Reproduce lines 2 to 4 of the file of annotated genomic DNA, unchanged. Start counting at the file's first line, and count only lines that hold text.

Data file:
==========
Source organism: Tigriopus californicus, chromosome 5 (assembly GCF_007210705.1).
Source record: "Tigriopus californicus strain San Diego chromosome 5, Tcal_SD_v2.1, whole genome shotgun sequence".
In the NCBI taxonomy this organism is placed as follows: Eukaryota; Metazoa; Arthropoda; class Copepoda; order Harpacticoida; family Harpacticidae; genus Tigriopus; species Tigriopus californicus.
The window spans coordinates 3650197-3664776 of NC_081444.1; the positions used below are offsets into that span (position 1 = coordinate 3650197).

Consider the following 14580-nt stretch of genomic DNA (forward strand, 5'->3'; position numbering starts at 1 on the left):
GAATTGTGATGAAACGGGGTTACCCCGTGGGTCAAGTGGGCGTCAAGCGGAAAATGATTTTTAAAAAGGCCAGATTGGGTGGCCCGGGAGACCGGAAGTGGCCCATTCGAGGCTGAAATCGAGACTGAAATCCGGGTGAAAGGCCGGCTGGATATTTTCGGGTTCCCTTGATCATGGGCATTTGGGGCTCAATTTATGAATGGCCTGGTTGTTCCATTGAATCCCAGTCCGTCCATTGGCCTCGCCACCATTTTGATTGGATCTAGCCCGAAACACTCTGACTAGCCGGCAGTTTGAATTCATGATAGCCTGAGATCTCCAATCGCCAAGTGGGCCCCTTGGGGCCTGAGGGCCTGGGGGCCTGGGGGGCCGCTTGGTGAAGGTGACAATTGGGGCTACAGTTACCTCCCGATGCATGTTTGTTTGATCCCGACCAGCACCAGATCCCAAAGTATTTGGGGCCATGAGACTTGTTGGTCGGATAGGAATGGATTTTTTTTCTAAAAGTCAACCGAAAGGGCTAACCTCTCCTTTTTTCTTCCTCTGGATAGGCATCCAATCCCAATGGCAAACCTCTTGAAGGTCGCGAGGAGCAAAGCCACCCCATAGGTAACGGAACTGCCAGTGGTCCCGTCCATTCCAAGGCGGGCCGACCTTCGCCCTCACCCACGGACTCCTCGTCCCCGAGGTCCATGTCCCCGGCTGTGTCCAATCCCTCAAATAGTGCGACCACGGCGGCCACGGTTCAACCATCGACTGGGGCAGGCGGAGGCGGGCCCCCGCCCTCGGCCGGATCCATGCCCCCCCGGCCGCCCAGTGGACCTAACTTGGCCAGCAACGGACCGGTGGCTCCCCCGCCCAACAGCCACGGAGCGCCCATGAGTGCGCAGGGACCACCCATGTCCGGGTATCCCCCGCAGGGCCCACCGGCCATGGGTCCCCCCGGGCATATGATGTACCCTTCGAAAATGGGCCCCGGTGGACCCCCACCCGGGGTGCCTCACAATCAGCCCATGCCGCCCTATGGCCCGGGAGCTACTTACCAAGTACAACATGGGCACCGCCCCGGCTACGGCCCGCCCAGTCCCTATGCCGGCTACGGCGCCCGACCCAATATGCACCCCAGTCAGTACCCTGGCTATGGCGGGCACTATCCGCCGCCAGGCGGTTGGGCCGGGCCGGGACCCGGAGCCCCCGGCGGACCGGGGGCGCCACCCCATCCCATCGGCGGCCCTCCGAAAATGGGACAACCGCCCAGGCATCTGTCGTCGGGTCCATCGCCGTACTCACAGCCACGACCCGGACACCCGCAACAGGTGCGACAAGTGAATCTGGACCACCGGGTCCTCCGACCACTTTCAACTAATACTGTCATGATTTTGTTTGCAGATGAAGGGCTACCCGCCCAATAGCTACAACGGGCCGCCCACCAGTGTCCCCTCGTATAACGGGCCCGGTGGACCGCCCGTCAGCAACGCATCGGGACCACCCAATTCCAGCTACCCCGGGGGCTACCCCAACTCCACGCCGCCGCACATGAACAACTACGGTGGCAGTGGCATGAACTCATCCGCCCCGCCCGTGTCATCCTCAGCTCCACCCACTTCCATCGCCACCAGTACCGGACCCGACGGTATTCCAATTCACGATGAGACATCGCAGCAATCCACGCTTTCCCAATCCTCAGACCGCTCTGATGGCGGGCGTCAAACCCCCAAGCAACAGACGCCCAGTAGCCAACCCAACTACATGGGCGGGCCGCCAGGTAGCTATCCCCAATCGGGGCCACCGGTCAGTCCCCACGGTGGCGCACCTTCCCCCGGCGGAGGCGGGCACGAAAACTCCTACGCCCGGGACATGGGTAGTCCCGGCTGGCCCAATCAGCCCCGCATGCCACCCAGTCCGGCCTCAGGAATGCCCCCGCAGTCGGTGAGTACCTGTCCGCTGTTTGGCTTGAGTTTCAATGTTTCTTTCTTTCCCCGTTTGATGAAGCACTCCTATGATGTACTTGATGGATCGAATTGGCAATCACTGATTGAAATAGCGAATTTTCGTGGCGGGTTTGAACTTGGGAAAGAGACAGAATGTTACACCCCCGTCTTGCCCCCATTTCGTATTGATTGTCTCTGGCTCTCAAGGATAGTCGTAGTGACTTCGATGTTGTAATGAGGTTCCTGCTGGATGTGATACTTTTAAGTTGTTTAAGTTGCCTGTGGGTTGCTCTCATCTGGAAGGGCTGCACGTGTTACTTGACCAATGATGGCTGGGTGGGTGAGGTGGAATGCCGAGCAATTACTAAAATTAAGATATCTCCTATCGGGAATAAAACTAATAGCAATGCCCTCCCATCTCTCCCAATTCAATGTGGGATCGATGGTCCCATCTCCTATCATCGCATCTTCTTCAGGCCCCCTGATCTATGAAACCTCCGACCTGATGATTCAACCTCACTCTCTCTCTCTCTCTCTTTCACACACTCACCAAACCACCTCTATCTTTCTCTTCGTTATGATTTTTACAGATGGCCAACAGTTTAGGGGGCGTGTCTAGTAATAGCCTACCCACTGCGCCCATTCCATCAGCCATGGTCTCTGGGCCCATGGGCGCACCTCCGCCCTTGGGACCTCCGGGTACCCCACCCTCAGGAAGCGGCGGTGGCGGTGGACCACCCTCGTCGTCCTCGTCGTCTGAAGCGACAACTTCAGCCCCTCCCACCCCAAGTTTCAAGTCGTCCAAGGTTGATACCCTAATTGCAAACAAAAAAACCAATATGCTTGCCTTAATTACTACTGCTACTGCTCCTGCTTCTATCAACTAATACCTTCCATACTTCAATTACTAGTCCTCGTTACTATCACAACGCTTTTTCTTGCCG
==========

Source record: "Tigriopus californicus strain San Diego chromosome 5, Tcal_SD_v2.1, whole genome shotgun sequence".
In the NCBI taxonomy this organism is placed as follows: Eukaryota; Metazoa; Arthropoda; class Copepoda; order Harpacticoida; family Harpacticidae; genus Tigriopus; species Tigriopus californicus.
The window spans coordinates 3650197-3664776 of NC_081444.1; the positions used below are offsets into that span (position 1 = coordinate 3650197).